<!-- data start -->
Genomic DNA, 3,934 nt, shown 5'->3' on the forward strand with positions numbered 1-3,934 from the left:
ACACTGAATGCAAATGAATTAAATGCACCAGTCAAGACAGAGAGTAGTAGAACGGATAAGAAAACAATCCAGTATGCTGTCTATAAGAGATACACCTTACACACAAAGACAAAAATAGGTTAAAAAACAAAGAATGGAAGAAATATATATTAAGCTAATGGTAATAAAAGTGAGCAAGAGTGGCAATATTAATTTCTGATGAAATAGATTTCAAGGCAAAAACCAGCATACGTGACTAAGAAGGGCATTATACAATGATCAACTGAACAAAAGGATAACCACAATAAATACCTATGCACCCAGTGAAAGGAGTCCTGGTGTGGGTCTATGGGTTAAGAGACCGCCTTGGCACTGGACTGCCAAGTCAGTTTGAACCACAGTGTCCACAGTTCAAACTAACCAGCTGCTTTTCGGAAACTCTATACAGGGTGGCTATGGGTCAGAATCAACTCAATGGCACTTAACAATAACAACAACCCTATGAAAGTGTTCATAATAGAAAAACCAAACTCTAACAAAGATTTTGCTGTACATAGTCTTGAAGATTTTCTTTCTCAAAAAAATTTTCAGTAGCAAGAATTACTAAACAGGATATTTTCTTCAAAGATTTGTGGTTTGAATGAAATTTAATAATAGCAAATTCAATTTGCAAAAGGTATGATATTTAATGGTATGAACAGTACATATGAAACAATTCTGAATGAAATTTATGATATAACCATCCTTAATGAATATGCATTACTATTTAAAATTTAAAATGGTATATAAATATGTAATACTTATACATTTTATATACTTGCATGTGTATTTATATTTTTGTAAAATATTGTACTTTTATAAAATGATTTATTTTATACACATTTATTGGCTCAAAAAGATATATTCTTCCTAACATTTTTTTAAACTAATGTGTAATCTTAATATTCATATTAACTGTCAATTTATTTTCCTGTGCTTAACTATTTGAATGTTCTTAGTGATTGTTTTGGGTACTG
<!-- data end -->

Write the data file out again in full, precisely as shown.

Genomic DNA, 3,934 nt, shown 5'->3' on the forward strand with positions numbered 1-3,934 from the left:
ACACTGAATGCAAATGAATTAAATGCACCAGTCAAGACAGAGAGTAGTAGAACGGATAAGAAAACAATCCAGTATGCTGTCTATAAGAGATACACCTTACACACAAAGACAAAAATAGGTTAAAAAACAAAGAATGGAAGAAATATATATTAAGCTAATGGTAATAAAAGTGAGCAAGAGTGGCAATATTAATTTCTGATGAAATAGATTTCAAGGCAAAAACCAGCATACGTGACTAAGAAGGGCATTATACAATGATCAACTGAACAAAAGGATAACCACAATAAATACCTATGCACCCAGTGAAAGGAGTCCTGGTGTGGGTCTATGGGTTAAGAGACCGCCTTGGCACTGGACTGCCAAGTCAGTTTGAACCACAGTGTCCACAGTTCAAACTAACCAGCTGCTTTTCGGAAACTCTATACAGGGTGGCTATGGGTCAGAATCAACTCAATGGCACTTAACAATAACAACAACCCTATGAAAGTGTTCATAATAGAAAAACCAAACTCTAACAAAGATTTTGCTGTACATAGTCTTGAAGATTTTCTTTCTCAAAAAAATTTTCAGTAGCAAGAATTACTAAACAGGATATTTTCTTCAAAGATTTGTGGTTTGAATGAAATTTAATAATAGCAAATTCAATTTGCAAAAGGTATGATATTTAATGGTATGAACAGTACATATGAAACAATTCTGAATGAAATTTATGATATAACCATCCTTAATGAATATGCATTACTATTTAAAATTTAAAATGGTATATAAATATGTAATACTTATACATTTTATATACTTGCATGTGTATTTATATTTTTGTAAAATATTGTACTTTTATAAAATGATTTATTTTATACACATTTATTGGCTCAAAAAGATATATTCTTCCTAACATTTTTTTAAACTAATGTGTAATCTTAATATTCATATTAACTGTCAATTTATTTTCCTGTGCTTAACTATTTGAATGTTCTTAGTGATTGTTTTGGGTACTG